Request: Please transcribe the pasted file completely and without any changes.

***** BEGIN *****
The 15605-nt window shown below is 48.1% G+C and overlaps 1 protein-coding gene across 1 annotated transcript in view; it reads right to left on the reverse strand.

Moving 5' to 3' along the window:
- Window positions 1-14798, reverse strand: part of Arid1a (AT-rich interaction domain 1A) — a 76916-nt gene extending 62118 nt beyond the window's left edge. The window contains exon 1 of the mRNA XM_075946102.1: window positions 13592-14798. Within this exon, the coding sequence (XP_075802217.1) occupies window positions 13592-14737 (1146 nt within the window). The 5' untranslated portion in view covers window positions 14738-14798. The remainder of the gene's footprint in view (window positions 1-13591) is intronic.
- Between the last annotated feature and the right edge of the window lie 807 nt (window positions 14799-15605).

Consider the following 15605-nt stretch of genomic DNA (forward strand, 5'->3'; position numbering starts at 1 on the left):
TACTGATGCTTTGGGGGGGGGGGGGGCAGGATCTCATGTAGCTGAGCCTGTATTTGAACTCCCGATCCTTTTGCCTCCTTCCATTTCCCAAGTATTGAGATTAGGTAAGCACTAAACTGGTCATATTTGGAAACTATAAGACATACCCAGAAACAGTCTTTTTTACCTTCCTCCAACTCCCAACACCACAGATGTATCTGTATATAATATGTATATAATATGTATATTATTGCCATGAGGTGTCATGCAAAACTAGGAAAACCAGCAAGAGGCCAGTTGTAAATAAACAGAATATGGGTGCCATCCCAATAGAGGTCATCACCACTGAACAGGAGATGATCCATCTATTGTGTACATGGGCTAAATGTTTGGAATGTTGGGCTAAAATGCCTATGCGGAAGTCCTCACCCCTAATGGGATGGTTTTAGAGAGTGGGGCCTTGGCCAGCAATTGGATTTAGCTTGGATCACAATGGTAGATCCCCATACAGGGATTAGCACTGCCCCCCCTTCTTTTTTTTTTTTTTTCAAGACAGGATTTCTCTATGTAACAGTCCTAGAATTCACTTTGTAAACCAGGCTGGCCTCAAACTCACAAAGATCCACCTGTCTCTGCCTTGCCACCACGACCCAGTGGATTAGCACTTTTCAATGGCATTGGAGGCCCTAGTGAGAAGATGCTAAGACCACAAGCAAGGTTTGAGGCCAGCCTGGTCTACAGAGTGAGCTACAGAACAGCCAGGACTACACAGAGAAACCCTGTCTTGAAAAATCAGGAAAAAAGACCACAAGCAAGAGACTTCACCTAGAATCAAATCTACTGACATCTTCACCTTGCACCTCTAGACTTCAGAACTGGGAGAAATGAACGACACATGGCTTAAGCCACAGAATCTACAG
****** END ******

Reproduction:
The 15605-nt window shown below is 48.1% G+C and overlaps 1 protein-coding gene across 1 annotated transcript in view; it reads right to left on the reverse strand.

Moving 5' to 3' along the window:
- Window positions 1-14798, reverse strand: part of Arid1a (AT-rich interaction domain 1A) — a 76916-nt gene extending 62118 nt beyond the window's left edge. The window contains exon 1 of the mRNA XM_075946102.1: window positions 13592-14798. Within this exon, the coding sequence (XP_075802217.1) occupies window positions 13592-14737 (1146 nt within the window). The 5' untranslated portion in view covers window positions 14738-14798. The remainder of the gene's footprint in view (window positions 1-13591) is intronic.
- Between the last annotated feature and the right edge of the window lie 807 nt (window positions 14799-15605).

Consider the following 15605-nt stretch of genomic DNA (forward strand, 5'->3'; position numbering starts at 1 on the left):
TACTGATGCTTTGGGGGGGGGGGGGGCAGGATCTCATGTAGCTGAGCCTGTATTTGAACTCCCGATCCTTTTGCCTCCTTCCATTTCCCAAGTATTGAGATTAGGTAAGCACTAAACTGGTCATATTTGGAAACTATAAGACATACCCAGAAACAGTCTTTTTTACCTTCCTCCAACTCCCAACACCACAGATGTATCTGTATATAATATGTATATAATATGTATATTATTGCCATGAGGTGTCATGCAAAACTAGGAAAACCAGCAAGAGGCCAGTTGTAAATAAACAGAATATGGGTGCCATCCCAATAGAGGTCATCACCACTGAACAGGAGATGATCCATCTATTGTGTACATGGGCTAAATGTTTGGAATGTTGGGCTAAAATGCCTATGCGGAAGTCCTCACCCCTAATGGGATGGTTTTAGAGAGTGGGGCCTTGGCCAGCAATTGGATTTAGCTTGGATCACAATGGTAGATCCCCATACAGGGATTAGCACTGCCCCCCCTTCTTTTTTTTTTTTTTTCAAGACAGGATTTCTCTATGTAACAGTCCTAGAATTCACTTTGTAAACCAGGCTGGCCTCAAACTCACAAAGATCCACCTGTCTCTGCCTTGCCACCACGACCCAGTGGATTAGCACTTTTCAATGGCATTGGAGGCCCTAGTGAGAAGATGCTAAGACCACAAGCAAGGTTTGAGGCCAGCCTGGTCTACAGAGTGAGCTACAGAACAGCCAGGACTACACAGAGAAACCCTGTCTTGAAAAATCAGGAAAAAAGACCACAAGCAAGAGACTTCACCTAGAATCAAATCTACTGACATCTTCACCTTGCACCTCTAGACTTCAGAACTGGGAGAAATGAACGACACATGGCTTAAGCCACAGAATCTACAG